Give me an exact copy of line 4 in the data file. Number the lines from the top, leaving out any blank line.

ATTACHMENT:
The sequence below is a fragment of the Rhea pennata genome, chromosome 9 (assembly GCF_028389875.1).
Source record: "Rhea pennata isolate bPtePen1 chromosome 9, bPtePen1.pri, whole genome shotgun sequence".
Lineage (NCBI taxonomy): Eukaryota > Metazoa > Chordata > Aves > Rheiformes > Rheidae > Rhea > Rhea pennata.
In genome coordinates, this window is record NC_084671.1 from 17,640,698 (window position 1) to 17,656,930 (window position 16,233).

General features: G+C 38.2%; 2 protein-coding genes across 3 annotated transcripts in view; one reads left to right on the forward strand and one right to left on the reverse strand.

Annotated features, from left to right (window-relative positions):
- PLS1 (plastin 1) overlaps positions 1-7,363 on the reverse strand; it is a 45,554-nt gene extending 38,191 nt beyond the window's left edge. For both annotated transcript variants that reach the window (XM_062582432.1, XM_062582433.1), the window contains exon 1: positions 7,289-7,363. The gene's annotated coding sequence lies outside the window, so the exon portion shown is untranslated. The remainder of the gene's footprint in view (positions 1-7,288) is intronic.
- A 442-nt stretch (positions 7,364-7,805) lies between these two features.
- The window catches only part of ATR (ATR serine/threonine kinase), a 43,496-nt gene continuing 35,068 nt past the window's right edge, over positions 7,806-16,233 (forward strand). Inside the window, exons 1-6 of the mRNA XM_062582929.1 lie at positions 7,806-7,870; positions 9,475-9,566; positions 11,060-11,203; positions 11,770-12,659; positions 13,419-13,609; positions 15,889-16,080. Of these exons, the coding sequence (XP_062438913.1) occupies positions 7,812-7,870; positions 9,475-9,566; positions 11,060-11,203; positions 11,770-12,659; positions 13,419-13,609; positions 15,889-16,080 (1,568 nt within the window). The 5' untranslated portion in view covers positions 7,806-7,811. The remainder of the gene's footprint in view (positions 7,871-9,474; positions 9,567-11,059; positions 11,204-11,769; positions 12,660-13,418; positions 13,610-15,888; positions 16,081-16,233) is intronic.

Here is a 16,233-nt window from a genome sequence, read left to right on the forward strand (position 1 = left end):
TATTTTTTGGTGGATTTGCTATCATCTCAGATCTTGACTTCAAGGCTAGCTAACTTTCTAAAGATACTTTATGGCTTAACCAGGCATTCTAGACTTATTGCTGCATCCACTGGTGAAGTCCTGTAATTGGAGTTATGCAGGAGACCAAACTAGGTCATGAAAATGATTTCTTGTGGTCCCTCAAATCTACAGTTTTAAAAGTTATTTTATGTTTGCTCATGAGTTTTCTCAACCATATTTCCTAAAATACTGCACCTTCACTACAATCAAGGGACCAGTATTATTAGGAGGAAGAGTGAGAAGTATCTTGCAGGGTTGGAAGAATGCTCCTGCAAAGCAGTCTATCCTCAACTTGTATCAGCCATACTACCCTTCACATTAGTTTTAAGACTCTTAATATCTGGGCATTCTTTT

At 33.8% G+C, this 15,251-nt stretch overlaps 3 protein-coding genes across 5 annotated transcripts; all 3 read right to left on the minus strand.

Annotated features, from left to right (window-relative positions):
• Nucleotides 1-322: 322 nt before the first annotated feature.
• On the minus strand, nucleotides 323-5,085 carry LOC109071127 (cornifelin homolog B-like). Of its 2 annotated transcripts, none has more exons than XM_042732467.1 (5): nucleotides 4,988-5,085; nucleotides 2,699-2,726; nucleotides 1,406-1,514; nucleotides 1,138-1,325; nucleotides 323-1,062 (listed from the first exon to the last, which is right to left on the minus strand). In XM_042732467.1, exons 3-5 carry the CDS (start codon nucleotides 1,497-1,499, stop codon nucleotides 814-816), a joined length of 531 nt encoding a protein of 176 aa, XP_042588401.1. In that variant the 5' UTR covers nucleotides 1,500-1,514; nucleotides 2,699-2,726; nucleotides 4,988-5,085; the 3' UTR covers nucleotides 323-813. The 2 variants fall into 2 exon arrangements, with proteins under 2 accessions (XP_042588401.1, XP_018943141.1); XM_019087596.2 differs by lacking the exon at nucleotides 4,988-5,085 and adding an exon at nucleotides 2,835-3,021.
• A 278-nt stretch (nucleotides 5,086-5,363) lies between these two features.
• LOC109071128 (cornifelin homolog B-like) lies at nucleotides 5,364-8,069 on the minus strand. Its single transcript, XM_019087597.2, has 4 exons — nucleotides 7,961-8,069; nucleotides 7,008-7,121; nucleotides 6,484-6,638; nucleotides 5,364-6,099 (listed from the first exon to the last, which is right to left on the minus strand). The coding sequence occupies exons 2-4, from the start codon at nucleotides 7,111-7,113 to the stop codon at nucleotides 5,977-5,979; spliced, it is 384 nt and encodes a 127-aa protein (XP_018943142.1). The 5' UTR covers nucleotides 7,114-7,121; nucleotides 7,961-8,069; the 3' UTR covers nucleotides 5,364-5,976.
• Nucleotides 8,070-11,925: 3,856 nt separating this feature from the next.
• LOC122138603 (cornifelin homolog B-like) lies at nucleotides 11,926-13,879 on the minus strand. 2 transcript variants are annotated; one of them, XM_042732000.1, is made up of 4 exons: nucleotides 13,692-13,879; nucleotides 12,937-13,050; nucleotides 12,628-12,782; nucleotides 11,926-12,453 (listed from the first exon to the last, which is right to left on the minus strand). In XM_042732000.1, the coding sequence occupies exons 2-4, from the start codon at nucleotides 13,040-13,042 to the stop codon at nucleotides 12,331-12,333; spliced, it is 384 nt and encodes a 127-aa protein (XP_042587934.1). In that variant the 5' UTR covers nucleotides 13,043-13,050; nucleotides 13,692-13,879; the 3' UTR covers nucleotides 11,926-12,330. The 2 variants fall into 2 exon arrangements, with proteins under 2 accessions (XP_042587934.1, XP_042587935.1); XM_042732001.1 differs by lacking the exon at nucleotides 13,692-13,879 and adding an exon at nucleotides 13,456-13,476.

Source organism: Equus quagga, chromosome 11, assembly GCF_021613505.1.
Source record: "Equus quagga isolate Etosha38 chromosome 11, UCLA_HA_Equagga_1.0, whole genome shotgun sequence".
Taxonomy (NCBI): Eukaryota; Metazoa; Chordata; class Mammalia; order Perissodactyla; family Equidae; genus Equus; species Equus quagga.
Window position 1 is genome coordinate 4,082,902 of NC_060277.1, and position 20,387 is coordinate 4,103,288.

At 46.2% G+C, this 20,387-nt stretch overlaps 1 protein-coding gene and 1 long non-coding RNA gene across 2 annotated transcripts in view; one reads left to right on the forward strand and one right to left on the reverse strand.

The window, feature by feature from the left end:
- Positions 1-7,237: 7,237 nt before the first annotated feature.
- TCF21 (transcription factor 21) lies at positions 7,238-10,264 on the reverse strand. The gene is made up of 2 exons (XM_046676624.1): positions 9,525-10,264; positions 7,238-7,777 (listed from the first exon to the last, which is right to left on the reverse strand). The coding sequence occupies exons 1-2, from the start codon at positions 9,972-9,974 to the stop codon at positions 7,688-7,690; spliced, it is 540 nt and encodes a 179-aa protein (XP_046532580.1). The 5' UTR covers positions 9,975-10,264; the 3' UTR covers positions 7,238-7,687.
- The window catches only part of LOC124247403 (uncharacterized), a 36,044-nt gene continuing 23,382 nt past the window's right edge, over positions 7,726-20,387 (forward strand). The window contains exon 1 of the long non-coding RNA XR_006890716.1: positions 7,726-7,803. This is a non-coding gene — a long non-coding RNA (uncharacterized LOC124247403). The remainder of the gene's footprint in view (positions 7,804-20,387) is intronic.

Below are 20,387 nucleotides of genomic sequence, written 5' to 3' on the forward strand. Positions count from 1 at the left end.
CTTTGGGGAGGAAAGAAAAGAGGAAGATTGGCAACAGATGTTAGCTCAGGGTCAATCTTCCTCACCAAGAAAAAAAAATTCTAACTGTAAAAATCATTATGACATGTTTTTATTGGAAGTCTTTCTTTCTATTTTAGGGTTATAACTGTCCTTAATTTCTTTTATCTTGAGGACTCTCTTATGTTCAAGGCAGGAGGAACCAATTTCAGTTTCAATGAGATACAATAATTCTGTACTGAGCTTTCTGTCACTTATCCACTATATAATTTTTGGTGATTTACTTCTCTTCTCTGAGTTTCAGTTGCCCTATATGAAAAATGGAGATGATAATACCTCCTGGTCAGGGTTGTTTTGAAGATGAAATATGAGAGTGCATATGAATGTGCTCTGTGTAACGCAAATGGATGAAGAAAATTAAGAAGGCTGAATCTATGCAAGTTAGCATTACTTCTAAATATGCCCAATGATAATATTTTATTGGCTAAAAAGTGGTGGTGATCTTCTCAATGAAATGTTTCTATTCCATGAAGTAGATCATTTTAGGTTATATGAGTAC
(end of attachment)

In genome coordinates, this window is record NC_084671.1 from 17,640,698 (window position 1) to 17,656,930 (window position 16,233).